Inherent mass shielding consists of using the entirety of the pre-existing spacecraft’s mass to shield sensitive electronic components that are not heavily dependent on their location within the spacecraft. This often includes the main spacecraft bus processors, power switches, etc. Again the notion of “shielding-per-unit-solid-angle” is invoked here, where a component could be well shielded from its “backside” (2π steradian hemisphere) and weakly shielded from the “front” due to its location near the spacecraft surface. It would only then require additional shielding from its front to meet operational requirements. The classic method employed here is to increase the spacecraft’s structural skin thickness to account for this additional shielding required. This is the classic method largely due to its simplicity, where merely a thicker extrusion of material is used for construction. The disadvantage to this method is the material used, very often aluminum, is mass optimized for structural and surface charging concerns and not for shielding either protons/ions or electrons. Recent research has gone into optimizing structural materials for both structural and shielding concerns and is currently an active area of NASA’s small business innovation research and small business technology transfer investment.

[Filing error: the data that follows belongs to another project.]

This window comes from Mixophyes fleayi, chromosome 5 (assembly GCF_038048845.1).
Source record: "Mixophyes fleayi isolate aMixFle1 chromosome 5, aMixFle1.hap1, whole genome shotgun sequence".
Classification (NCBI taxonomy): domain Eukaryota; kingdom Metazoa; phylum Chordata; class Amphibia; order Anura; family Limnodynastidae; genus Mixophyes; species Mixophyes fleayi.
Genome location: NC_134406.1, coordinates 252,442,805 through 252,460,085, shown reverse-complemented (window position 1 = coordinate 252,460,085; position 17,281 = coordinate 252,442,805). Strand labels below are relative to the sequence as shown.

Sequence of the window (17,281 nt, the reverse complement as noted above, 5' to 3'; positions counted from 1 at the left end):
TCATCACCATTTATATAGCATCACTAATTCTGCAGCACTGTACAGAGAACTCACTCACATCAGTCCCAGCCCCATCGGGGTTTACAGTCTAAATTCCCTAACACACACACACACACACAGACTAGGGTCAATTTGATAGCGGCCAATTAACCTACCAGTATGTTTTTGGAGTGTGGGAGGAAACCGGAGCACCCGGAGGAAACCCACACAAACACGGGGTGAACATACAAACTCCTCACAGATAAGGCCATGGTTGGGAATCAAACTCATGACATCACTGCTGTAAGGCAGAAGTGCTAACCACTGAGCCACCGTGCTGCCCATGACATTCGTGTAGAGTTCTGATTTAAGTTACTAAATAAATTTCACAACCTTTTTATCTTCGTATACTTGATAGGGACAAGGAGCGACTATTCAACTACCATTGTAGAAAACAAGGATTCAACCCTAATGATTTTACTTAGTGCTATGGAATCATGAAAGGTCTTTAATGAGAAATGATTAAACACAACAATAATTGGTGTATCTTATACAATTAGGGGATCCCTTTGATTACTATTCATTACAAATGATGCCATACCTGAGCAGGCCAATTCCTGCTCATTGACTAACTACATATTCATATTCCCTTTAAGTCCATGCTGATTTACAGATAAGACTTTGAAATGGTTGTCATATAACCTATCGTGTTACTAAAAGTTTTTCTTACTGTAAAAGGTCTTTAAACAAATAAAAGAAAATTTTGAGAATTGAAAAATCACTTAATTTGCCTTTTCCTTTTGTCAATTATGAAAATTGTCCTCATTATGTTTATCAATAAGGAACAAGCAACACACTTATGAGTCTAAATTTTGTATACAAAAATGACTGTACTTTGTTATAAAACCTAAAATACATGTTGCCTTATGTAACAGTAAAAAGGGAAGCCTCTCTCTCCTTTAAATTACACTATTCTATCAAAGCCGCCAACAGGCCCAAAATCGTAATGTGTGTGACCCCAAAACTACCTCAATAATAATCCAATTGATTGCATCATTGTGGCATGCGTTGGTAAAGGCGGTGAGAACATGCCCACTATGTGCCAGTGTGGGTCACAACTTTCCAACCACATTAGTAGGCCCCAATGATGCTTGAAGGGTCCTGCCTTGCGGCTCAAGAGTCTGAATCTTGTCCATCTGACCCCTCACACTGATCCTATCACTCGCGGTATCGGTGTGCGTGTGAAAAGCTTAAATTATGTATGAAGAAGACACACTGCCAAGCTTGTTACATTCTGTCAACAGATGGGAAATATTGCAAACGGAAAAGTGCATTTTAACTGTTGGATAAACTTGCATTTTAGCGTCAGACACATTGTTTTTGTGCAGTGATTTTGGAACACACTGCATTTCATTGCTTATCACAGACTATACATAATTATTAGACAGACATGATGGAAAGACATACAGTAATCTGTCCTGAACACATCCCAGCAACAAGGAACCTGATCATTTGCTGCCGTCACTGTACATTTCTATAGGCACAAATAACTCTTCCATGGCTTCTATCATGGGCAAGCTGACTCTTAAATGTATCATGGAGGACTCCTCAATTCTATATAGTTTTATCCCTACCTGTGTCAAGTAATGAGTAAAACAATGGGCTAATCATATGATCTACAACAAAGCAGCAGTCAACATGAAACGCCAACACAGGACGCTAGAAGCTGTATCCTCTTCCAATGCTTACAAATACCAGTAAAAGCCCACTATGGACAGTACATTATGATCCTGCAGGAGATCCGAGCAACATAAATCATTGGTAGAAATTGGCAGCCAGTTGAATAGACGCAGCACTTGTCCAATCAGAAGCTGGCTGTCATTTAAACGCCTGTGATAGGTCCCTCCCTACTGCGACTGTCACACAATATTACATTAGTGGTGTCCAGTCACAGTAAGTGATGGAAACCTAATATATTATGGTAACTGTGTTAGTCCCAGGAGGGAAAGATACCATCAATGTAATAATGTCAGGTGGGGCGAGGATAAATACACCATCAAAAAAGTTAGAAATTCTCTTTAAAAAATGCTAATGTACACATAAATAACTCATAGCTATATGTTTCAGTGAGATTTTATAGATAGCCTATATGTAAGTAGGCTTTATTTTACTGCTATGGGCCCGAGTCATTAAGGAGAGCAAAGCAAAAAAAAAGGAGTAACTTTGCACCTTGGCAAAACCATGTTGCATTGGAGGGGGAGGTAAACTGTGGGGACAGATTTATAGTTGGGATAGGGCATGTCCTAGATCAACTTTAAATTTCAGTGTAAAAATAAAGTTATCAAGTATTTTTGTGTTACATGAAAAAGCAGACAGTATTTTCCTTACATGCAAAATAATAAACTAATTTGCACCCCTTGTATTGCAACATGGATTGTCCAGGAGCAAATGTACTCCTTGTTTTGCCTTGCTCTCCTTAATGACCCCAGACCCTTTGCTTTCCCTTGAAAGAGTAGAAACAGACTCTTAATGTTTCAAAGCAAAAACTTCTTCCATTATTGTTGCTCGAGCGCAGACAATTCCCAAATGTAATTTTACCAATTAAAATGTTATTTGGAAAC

The process to determine exactly how much inherent shielding exists involves using a reverse ray tracing program on the spacecraft solid model from the specific point(s) of interest. After generating the “shielding-per-unit-solid-angle” map of the critical area(s) of the spacecraft, a trade study can be performed on what and where best to involve further additional shielding.